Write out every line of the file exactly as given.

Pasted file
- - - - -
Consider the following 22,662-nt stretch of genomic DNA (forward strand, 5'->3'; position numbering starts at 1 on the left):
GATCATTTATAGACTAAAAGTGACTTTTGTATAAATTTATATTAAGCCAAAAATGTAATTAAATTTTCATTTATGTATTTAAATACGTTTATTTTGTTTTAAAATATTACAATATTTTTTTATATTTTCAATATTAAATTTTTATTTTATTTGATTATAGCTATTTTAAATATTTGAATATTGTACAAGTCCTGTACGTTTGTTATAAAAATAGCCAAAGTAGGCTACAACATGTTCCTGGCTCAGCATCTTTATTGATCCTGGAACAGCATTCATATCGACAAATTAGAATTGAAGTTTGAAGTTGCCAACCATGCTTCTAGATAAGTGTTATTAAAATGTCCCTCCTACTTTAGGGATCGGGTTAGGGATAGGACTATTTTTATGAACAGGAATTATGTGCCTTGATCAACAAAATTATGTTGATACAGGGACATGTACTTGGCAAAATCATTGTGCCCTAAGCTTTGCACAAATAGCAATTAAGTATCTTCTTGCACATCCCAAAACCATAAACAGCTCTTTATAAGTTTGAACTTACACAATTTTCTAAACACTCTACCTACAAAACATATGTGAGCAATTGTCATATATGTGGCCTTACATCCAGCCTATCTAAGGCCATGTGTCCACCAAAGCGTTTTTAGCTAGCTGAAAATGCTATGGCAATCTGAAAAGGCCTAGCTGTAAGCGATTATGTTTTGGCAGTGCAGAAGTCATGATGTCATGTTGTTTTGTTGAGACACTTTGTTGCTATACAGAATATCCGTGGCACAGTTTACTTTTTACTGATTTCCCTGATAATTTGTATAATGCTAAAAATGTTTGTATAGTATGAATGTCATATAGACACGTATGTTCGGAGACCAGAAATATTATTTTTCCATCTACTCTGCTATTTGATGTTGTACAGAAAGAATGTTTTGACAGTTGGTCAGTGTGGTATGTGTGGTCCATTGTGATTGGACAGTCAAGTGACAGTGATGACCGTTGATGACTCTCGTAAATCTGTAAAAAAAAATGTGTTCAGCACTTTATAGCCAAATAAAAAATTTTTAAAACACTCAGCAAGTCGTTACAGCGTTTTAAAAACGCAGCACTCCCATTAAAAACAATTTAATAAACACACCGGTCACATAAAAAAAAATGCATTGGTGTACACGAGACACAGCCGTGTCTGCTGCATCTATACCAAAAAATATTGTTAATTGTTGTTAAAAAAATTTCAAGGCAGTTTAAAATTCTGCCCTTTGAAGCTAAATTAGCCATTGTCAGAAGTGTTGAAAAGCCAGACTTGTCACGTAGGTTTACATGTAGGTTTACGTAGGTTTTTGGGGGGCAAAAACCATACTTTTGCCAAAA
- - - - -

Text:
Consider the following 22,662-nt stretch of genomic DNA (forward strand, 5'->3'; position numbering starts at 1 on the left):
GATCATTTATAGACTAAAAGTGACTTTTGTATAAATTTATATTAAGCCAAAAATGTAATTAAATTTTCATTTATGTATTTAAATACGTTTATTTTGTTTTAAAATATTACAATATTTTTTTATATTTTCAATATTAAATTTTTATTTTATTTGATTATAGCTATTTTAAATATTTGAATATTGTACAAGTCCTGTACGTTTGTTATAAAAATAGCCAAAGTAGGCTACAACATGTTCCTGGCTCAGCATCTTTATTGATCCTGGAACAGCATTCATATCGACAAATTAGAATTGAAGTTTGAAGTTGCCAACCATGCTTCTAGATAAGTGTTATTAAAATGTCCCTCCTACTTTAGGGATCGGGTTAGGGATAGGACTATTTTTATGAACAGGAATTATGTGCCTTGATCAACAAAATTATGTTGATACAGGGACATGTACTTGGCAAAATCATTGTGCCCTAAGCTTTGCACAAATAGCAATTAAGTATCTTCTTGCACATCCCAAAACCATAAACAGCTCTTTATAAGTTTGAACTTACACAATTTTCTAAACACTCTACCTACAAAACATATGTGAGCAATTGTCATATATGTGGCCTTACATCCAGCCTATCTAAGGCCATGTGTCCACCAAAGCGTTTTTAGCTAGCTGAAAATGCTATGGCAATCTGAAAAGGCCTAGCTGTAAGCGATTATGTTTTGGCAGTGCAGAAGTCATGATGTCATGTTGTTTTGTTGAGACACTTTGTTGCTATACAGAATATCCGTGGCACAGTTTACTTTTTACTGATTTCCCTGATAATTTGTATAATGCTAAAAATGTTTGTATAGTATGAATGTCATATAGACACGTATGTTCGGAGACCAGAAATATTATTTTTCCATCTACTCTGCTATTTGATGTTGTACAGAAAGAATGTTTTGACAGTTGGTCAGTGTGGTATGTGTGGTCCATTGTGATTGGACAGTCAAGTGACAGTGATGACCGTTGATGACTCTCGTAAATCTGTAAAAAAAAATGTGTTCAGCACTTTATAGCCAAATAAAAAATTTTTAAAACACTCAGCAAGTCGTTACAGCGTTTTAAAAACGCAGCACTCCCATTAAAAACAATTTAATAAACACACCGGTCACATAAAAAAAAATGCATTGGTGTACACGAGACACAGCCGTGTCTGCTGCATCTATACCAAAAAATATTGTTAATTGTTGTTAAAAAAATTTCAAGGCAGTTTAAAATTCTGCCCTTTGAAGCTAAATTAGCCATTGTCAGAAGTGTTGAAAAGCCAGACTTGTCACGTAGGTTTACATGTAGGTTTACGTAGGTTTTTGGGGGGCAAAAACCATACTTTTGCCAAAA